I really am Irish, I guess

This is fascinating, because all the Census records I came across suggests that she was black.

I discovered only recently that my maternal grandmother’s brother Ernie, born in 1904, was arrested in 1928 near Syracuse, NY and that he spent nearly five years in prison in Auburn, NY. Apparently, he was spending time with a young white woman, her father didn’t like it, and helped manufacture a charge of rape against Ernie.

In the mounds of papers filed in anticipation of him being paroled in 1932 was this “social history” such as his education, his military service (none), religion (Catholic – I did not know that), marital status (single), and family background. His father, Edward Yates, had died in 1910 at the age of 58. His mother, nee Lillian Bell Archer, remarried to Maurice Holland in 1911. (His Census track is fascinating, born either in Texas or Mexico, depending on what Census one checks.)

This, though, was the kicker for me. It indicates that she was of Irish descent! This is fascinating because all the Census records I came across suggests that she was black. Surely she was partially black, but as the rules of the time would suggest, anyone partially black was considered black. And that’s still largely true of most mixed-race people; see Barack Obama, Halle Berry, etc.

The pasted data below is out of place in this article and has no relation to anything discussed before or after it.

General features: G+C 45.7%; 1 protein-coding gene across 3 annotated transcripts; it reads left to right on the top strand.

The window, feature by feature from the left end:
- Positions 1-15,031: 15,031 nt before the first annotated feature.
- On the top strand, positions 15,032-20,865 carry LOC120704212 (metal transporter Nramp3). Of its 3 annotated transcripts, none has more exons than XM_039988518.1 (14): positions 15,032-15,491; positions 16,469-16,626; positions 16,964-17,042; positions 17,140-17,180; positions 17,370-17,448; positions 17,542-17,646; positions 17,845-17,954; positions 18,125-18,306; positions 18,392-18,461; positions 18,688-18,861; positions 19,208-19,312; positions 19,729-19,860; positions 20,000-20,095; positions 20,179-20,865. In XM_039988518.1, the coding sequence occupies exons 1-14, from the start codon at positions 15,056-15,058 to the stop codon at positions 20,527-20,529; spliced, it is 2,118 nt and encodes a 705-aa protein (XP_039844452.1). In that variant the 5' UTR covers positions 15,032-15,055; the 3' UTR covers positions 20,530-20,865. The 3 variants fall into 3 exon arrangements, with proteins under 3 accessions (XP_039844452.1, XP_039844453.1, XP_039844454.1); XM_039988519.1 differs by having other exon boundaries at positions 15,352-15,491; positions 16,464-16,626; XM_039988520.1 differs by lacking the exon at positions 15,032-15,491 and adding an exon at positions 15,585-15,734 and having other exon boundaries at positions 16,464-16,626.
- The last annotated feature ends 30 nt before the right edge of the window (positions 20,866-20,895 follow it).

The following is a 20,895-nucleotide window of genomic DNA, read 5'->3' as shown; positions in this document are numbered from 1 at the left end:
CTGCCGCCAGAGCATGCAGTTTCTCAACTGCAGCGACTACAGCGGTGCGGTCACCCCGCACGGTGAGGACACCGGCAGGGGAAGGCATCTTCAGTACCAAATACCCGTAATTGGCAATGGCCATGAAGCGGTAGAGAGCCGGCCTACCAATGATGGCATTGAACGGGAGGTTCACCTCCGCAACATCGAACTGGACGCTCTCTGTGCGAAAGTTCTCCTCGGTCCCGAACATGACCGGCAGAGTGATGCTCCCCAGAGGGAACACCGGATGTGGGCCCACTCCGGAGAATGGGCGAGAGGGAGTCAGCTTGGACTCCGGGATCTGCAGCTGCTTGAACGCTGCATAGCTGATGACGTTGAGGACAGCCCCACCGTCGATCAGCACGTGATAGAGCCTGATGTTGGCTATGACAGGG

Lillian, my great-grandmother though, at least on this document, was Irish, and that’s reason enough, besides my name, to be wearing the green. Oh, and Ernie, who agreed to live an “honest and upright life” married Charlotte Berman, a white woman of Eastern European descent, in 1937, and did just that until he died in April 1954, just 50 years old, when I was but one. I have no first cousins, but most of the second cousins I’m close to, including the one who retrieved this prison record, are his grandchildren, who, I suppose, are all a little Irish, too.
Creepy old Simon and Kirby comic: Nasty Little Man

Green Light, Red Light

Arthur’s maybe a little Irish